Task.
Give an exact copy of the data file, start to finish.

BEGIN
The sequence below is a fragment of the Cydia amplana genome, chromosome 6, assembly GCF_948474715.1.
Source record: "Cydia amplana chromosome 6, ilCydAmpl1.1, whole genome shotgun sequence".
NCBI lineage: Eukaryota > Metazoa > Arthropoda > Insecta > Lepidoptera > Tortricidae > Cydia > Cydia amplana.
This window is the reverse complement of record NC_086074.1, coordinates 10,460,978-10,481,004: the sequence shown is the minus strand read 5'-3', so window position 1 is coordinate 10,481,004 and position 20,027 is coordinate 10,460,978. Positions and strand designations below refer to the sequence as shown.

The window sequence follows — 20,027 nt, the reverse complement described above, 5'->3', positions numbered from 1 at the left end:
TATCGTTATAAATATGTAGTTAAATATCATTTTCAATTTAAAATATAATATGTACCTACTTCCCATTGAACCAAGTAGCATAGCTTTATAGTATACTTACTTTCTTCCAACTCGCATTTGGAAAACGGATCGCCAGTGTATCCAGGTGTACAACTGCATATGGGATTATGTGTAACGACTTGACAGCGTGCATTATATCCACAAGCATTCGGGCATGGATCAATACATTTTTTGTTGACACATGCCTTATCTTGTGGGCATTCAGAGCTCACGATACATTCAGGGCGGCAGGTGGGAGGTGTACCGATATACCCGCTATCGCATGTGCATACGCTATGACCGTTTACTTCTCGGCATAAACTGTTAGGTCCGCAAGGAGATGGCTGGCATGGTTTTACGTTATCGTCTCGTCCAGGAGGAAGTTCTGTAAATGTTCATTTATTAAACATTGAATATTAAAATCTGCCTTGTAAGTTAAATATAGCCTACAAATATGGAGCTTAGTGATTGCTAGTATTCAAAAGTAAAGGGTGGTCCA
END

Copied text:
The sequence below is a fragment of the Cydia amplana genome, chromosome 6, assembly GCF_948474715.1.
Source record: "Cydia amplana chromosome 6, ilCydAmpl1.1, whole genome shotgun sequence".
NCBI lineage: Eukaryota > Metazoa > Arthropoda > Insecta > Lepidoptera > Tortricidae > Cydia > Cydia amplana.
This window is the reverse complement of record NC_086074.1, coordinates 10,460,978-10,481,004: the sequence shown is the minus strand read 5'-3', so window position 1 is coordinate 10,481,004 and position 20,027 is coordinate 10,460,978. Positions and strand designations below refer to the sequence as shown.

The window sequence follows — 20,027 nt, the reverse complement described above, 5'->3', positions numbered from 1 at the left end:
TATCGTTATAAATATGTAGTTAAATATCATTTTCAATTTAAAATATAATATGTACCTACTTCCCATTGAACCAAGTAGCATAGCTTTATAGTATACTTACTTTCTTCCAACTCGCATTTGGAAAACGGATCGCCAGTGTATCCAGGTGTACAACTGCATATGGGATTATGTGTAACGACTTGACAGCGTGCATTATATCCACAAGCATTCGGGCATGGATCAATACATTTTTTGTTGACACATGCCTTATCTTGTGGGCATTCAGAGCTCACGATACATTCAGGGCGGCAGGTGGGAGGTGTACCGATATACCCGCTATCGCATGTGCATACGCTATGACCGTTTACTTCTCGGCATAAACTGTTAGGTCCGCAAGGAGATGGCTGGCATGGTTTTACGTTATCGTCTCGTCCAGGAGGAAGTTCTGTAAATGTTCATTTATTAAACATTGAATATTAAAATCTGCCTTGTAAGTTAAATATAGCCTACAAATATGGAGCTTAGTGATTGCTAGTATTCAAAAGTAAAGGGTGGTCCA